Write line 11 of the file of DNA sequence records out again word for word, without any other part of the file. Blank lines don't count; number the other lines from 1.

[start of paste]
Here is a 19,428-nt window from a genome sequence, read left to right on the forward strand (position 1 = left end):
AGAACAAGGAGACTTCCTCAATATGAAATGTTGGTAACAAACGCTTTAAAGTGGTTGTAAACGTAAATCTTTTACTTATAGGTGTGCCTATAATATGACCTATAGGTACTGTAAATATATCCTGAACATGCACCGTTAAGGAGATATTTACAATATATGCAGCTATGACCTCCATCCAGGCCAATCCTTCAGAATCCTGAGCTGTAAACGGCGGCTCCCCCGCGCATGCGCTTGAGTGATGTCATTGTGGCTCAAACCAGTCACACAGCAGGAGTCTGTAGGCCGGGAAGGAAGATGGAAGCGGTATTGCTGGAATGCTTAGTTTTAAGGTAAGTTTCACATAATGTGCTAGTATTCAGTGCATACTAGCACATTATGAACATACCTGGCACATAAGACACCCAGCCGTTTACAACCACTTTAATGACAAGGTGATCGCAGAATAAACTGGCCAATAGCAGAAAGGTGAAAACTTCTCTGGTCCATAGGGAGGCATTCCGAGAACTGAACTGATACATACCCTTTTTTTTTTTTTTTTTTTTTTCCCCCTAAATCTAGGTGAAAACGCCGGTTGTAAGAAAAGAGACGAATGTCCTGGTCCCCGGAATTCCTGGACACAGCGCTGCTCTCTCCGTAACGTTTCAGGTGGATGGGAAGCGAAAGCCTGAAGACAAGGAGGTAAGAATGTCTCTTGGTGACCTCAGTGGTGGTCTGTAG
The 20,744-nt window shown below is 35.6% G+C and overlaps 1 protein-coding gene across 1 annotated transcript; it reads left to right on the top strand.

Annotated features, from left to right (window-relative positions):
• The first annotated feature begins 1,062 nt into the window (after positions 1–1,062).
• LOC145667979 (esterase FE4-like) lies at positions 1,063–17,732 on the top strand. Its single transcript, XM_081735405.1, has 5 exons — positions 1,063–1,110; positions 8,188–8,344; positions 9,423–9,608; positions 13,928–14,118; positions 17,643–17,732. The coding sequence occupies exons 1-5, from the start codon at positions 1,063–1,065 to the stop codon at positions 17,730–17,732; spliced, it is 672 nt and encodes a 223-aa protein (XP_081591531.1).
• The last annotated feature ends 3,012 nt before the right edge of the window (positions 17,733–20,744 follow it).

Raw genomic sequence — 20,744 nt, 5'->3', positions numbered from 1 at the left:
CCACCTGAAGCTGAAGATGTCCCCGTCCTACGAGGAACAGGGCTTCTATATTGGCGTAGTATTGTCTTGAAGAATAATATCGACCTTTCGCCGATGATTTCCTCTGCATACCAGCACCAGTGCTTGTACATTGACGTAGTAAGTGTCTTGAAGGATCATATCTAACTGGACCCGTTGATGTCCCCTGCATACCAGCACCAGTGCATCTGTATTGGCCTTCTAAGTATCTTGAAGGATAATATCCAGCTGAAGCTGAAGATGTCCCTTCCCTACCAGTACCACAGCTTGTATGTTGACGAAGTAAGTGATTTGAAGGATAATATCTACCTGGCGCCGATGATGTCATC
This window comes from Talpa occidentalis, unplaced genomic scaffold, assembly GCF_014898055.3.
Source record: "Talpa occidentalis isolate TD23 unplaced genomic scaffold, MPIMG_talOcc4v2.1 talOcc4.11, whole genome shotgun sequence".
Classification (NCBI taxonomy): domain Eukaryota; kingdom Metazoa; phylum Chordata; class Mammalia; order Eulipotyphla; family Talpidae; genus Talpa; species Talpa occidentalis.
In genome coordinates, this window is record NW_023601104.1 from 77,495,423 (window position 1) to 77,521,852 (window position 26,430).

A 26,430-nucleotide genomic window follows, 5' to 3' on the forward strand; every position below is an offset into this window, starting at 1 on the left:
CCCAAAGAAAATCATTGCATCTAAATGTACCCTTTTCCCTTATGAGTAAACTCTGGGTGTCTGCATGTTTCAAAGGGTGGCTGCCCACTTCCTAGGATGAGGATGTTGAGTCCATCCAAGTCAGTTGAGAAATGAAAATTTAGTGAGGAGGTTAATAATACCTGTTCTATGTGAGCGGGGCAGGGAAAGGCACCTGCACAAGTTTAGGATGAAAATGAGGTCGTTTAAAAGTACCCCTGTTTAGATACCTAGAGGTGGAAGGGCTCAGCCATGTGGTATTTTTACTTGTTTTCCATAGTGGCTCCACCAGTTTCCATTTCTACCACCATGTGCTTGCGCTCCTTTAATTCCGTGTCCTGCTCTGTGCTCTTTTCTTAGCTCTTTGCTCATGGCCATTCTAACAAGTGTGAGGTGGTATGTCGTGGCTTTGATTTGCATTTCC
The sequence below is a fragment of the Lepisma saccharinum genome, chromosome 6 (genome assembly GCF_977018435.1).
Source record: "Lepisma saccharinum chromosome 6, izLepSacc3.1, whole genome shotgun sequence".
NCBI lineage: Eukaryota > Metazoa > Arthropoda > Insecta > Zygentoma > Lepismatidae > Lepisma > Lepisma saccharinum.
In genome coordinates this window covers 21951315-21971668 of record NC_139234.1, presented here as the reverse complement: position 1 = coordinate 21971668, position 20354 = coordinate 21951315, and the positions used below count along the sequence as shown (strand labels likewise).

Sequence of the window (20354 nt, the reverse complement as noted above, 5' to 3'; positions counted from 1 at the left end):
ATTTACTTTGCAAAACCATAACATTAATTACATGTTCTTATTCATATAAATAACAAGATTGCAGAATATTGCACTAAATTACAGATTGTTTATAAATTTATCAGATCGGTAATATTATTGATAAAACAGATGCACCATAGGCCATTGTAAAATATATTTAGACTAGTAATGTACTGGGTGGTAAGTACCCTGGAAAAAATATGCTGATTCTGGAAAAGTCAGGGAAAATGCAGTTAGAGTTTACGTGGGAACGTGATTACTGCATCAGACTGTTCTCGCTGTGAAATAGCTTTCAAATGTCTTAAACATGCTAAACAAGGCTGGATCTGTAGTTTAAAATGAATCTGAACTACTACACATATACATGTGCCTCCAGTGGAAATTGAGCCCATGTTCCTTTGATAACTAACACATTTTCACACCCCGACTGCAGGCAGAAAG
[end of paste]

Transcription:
Source record: "Talpa occidentalis isolate TD23 unplaced genomic scaffold, MPIMG_talOcc4v2.1 talOcc4.11, whole genome shotgun sequence".